This Father’s Day, we take a few moments to shine a light on a legendary Father and Son pair of fearless Samurai Warriors.
Hundreds of years after their deaths, Kusunoki Masashige and Kusunoki Masatsura are still revered as Heroes across Japan for their absolute loyalty and ultimate sacrifice to the Throne.
Kusunoki Masashige (1294-1336)
Kusunoki Masashige was a well-known and much-feared Japanese Samurai warrior active during the Kamakura period which followed the end of the great Genpei war. The Genpei War saw a clash of the Tiara and Minamoto clans and with it, the rise of feudalism in Japan.
As well as being a famous warrior, Masachige was a devout Buddhist and scholar. Much of his early education was at the Kanshin-ji Temple, of which he would become patron of later in life.
According to legends, the Emperor Go-Daigo had a dream that he would find his most loyal protector under the boughs of a Camphor wood tree. The surname Kusunoki means Camphor in Japanese.
He is seen as the ideal of Samurai loyalty as he fought for Emperor Go-Daigo to restore power to the Imperial family during the Genko war (1331-1333). He was so devoted to the service of the Emperor that he went willing into the battle of Minatogawa (1336) of which there was no chance of winning, and as a result died. This last act of blind devotion secured his legend and he became a symbol of loyalty and virtue.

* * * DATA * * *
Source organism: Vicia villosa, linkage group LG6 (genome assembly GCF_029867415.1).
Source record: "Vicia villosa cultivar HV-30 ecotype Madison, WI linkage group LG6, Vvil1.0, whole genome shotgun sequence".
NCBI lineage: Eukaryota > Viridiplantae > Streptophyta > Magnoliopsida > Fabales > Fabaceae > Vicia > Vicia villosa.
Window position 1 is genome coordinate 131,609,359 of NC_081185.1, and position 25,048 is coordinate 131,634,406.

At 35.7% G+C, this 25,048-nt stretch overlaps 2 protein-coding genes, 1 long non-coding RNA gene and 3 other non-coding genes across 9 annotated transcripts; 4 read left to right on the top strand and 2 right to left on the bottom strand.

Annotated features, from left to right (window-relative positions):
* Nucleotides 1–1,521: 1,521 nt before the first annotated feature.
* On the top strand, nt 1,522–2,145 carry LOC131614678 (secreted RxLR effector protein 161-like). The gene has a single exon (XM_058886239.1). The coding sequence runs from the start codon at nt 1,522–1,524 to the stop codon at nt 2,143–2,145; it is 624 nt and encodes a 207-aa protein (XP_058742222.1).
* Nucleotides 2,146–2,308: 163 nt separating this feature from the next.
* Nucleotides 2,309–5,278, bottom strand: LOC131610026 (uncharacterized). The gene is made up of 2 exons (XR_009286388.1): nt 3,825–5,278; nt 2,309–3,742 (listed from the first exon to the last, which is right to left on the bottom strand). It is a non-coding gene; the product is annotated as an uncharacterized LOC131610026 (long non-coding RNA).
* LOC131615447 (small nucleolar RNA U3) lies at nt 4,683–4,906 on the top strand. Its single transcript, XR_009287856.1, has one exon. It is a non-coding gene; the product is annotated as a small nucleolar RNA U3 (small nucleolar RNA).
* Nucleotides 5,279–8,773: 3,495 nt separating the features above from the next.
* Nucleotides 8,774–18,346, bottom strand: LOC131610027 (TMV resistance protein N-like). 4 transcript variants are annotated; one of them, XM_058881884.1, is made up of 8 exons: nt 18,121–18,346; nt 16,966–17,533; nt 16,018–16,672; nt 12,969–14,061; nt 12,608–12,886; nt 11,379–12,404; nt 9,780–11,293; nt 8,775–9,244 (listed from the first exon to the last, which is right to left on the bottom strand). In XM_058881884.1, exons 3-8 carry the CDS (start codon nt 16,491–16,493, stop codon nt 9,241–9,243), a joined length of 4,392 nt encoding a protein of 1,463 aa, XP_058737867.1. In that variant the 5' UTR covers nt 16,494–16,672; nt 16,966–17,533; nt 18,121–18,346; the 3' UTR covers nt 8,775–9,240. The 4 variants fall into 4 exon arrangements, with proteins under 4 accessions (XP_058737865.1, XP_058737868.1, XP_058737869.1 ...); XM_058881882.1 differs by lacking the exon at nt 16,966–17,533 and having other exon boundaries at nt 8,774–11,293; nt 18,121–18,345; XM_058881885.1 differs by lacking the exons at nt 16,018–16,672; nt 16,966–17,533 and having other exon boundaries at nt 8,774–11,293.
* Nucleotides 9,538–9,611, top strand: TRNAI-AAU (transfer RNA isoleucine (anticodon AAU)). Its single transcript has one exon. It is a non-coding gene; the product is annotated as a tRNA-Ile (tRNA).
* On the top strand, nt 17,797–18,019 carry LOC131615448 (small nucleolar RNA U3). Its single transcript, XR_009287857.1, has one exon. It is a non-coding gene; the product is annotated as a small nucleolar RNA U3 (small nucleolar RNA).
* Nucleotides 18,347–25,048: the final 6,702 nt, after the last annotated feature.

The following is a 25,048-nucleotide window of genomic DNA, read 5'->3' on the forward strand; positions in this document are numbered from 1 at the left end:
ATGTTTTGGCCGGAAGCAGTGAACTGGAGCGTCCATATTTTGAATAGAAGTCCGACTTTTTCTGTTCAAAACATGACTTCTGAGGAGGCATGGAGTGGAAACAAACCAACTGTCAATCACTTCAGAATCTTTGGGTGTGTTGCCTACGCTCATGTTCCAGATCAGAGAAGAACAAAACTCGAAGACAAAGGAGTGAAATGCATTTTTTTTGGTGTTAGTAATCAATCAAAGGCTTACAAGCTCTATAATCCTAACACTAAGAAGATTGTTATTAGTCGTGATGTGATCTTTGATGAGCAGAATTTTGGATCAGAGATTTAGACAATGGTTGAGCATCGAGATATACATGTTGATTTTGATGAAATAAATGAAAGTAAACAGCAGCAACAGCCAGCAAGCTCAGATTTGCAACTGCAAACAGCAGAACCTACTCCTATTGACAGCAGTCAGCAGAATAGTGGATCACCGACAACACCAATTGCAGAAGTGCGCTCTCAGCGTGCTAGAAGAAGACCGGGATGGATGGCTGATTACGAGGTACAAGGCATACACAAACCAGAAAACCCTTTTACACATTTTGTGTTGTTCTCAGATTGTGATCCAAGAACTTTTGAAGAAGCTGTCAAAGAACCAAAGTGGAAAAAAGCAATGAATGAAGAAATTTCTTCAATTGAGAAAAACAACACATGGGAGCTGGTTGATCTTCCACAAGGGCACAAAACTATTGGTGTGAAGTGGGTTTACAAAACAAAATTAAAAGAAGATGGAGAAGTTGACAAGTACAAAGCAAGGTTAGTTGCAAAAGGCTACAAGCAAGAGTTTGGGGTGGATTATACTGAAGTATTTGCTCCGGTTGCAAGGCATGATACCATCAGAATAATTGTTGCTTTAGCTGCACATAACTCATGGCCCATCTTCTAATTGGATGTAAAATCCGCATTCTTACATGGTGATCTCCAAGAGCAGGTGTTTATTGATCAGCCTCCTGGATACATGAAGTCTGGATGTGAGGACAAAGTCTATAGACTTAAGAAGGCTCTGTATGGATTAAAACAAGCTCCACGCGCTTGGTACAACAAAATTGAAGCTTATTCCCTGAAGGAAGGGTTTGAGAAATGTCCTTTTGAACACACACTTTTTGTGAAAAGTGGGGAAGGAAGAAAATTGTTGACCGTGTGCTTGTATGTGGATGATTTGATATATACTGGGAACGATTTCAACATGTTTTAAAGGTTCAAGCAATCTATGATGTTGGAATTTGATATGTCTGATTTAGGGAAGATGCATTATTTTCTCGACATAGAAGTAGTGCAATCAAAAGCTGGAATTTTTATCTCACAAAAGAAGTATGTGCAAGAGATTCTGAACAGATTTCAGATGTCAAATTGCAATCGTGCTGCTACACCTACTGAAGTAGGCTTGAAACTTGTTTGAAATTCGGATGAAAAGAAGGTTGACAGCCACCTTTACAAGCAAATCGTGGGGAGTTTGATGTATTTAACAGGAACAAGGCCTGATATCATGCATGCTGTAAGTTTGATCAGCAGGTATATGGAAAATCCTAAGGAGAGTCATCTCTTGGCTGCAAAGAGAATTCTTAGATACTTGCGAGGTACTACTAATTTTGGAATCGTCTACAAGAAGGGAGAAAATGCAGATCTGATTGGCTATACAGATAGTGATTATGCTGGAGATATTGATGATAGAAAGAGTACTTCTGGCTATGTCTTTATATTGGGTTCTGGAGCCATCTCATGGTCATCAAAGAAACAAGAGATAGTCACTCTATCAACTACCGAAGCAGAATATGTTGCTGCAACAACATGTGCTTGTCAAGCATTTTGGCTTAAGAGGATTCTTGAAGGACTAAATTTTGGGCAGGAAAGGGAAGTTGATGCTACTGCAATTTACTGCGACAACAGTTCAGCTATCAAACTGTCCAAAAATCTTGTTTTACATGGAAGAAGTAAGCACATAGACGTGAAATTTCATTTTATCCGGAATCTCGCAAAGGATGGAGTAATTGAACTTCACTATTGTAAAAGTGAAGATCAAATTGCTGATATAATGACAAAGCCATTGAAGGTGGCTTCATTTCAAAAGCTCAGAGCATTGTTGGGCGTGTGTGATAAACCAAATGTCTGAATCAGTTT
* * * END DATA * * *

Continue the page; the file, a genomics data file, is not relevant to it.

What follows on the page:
500 years after his death he was posthumously awarded the highest court rank in Japan by the Meiji government. The phrase “Would that I had seven lives to give for my country” is attributed to him.
There is a large impressive statue of him mounted on a horse which can be seen outside the Imperial Palace (Edo Castle) in Tokyo. It is thought to be one of the most photographed Statues in the City.
Kusunoki Masatsura (1326-1348)
Masastsura was the son of the famous warrior Masashige. Like his father he was a Patriot and strong supporter of the Imperial family and fought for them during the Nanbokucho wars (1336-1392). Masatsura developed a particularly strong devotion to the Emperor’s son Go-Murakami who himself, came to power when he was just 12 years old.
A year before his death, in 1347 Masatsura led an attack on Shogunate sympathisers in Kii province and as a result gained fame and an army of supporters from Kii, Izumi and Settsu Provinces.
For his loyalty, Masatsura was rewarded with the most beautiful woman in court, Ben no Naishi, as his wife. Sadly he died soon after, at the tender age of 22 in the battle of Shijo Nawate (1348).
Before and during the Second World War, the story of Masatsura and his father was included in the primary school education of all Japanese children and was the subject of a popular patriotic song.
Their legends are captured in this fantastic, large pair of Bronze figures by Gyoko. (Click on any of the images for a closer look.)